Wildlife is abundant along the Denali Park Road. Though it may be exciting to witness, it can also be dangerous for unwary cyclists. Grizzly bears are numerous in Alaska and present a serious threat to humans. Despite their size and bulky build, grizzly bears can reach speeds of 35-40 miles per hour, faster than the fastest recorded human sprint at 27.3 miles per hour. It is impossible to outrun a grizzly, and nearly impossible to outpace one on a bike. For protection, always carry bear spray on your person (not in a backpack or pannier) and make noise when approaching blind spots on the road. Startled wildlife are much more prone to attack. Check out this guide to grizzly bears in Denali National Park.

However, grizzlies are not the only animals along the road. Alaska is home to a vast array of wildlife, including black bears, polar bears, wolves, Arctic foxes, moose, reindeer, Dall sheep, wood bison, beavers, and porcupines. Bird-watchers may spot short-tailed albatrosses, bald eagles, ptarmigans, jays, and various waterfowl, just to name a few. Water-dwellers include humpback whales, orcas, various dolphins and porpoises, and sharks like the Pacific sleeper shark.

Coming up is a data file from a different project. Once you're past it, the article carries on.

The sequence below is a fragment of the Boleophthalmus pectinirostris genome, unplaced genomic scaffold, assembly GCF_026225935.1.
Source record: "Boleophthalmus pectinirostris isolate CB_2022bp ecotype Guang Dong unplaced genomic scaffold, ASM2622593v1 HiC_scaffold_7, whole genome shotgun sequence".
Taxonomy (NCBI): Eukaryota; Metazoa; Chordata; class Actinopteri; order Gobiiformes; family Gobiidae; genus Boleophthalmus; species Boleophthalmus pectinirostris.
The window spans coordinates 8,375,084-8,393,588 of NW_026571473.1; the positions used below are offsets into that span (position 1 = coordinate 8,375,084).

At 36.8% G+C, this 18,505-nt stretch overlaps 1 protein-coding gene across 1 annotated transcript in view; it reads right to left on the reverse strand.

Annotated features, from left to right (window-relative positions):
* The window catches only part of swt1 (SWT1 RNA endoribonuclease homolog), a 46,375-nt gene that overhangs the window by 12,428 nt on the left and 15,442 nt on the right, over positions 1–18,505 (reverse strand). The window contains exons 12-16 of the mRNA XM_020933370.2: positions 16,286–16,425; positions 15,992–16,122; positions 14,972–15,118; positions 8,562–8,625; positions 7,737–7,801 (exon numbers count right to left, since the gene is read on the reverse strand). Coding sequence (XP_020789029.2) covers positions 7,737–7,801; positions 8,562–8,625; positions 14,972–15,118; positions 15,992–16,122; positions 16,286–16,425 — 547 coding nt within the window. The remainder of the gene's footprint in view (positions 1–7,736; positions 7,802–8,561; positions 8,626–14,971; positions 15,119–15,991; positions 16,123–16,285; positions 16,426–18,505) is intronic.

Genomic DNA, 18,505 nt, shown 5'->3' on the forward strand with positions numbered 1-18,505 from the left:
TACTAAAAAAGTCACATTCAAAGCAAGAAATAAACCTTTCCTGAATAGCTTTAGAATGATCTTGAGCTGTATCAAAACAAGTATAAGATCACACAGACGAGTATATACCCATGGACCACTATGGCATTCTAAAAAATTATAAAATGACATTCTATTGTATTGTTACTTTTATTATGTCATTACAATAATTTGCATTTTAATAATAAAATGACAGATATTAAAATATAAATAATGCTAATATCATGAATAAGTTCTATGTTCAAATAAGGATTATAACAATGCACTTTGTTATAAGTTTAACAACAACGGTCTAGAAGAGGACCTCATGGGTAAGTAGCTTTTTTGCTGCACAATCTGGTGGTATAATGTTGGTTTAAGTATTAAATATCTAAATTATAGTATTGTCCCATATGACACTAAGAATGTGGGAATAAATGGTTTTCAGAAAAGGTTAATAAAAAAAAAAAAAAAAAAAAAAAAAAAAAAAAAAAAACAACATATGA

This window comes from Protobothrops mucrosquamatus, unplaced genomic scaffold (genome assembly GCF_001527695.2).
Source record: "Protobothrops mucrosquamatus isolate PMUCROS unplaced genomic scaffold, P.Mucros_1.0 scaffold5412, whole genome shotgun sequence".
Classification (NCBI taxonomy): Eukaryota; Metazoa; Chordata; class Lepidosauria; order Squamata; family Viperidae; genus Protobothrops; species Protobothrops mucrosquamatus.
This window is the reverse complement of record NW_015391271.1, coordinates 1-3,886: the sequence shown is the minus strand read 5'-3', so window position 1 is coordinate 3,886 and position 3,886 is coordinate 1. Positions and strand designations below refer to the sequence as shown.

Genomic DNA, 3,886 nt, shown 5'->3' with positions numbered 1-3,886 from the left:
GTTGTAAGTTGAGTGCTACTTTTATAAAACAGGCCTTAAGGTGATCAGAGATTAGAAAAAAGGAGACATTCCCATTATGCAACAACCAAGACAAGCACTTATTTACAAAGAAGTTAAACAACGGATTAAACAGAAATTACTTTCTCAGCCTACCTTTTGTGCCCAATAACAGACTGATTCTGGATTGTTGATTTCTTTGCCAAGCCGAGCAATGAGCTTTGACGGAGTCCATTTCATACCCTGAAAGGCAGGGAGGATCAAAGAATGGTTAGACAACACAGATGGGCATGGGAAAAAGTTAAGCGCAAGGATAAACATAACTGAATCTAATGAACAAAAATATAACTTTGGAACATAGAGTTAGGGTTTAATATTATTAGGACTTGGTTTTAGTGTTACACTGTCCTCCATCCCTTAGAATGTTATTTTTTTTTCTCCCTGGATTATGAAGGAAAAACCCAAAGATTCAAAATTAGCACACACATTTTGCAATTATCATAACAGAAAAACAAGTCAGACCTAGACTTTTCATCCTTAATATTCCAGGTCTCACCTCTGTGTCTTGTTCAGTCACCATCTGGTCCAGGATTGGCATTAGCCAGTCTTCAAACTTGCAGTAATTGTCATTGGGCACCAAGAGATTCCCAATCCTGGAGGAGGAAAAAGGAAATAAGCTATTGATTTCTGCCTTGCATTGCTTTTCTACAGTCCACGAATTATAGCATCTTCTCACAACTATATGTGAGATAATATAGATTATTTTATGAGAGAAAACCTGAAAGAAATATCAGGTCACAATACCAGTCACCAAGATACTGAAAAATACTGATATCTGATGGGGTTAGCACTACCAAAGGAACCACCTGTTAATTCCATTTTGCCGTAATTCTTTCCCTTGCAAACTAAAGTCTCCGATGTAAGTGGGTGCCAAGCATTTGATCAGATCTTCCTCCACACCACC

If you’re an avid cyclist who loves to take in the beauty of the natural world from atop a bike, then the longest biking trail in Alaska just might be the adventure you’re looking for!

The photo featured at the top of this post is © Bryan Neuswanger/Shutterstock.com


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About the Author

Kathryn Dueck is a writer at A-Z Animals where her primary focus is on wildlife, dogs, and geography. Kathryn holds a Bachelor’s Degree in Biblical and Theological Studies, which she earned in 2023. In addition to volunteering at an animal shelter, Kathryn has worked for several months as a trainee dog groomer. A resident of Manitoba, Canada, Kathryn loves playing with her dog, writing fiction, and hiking.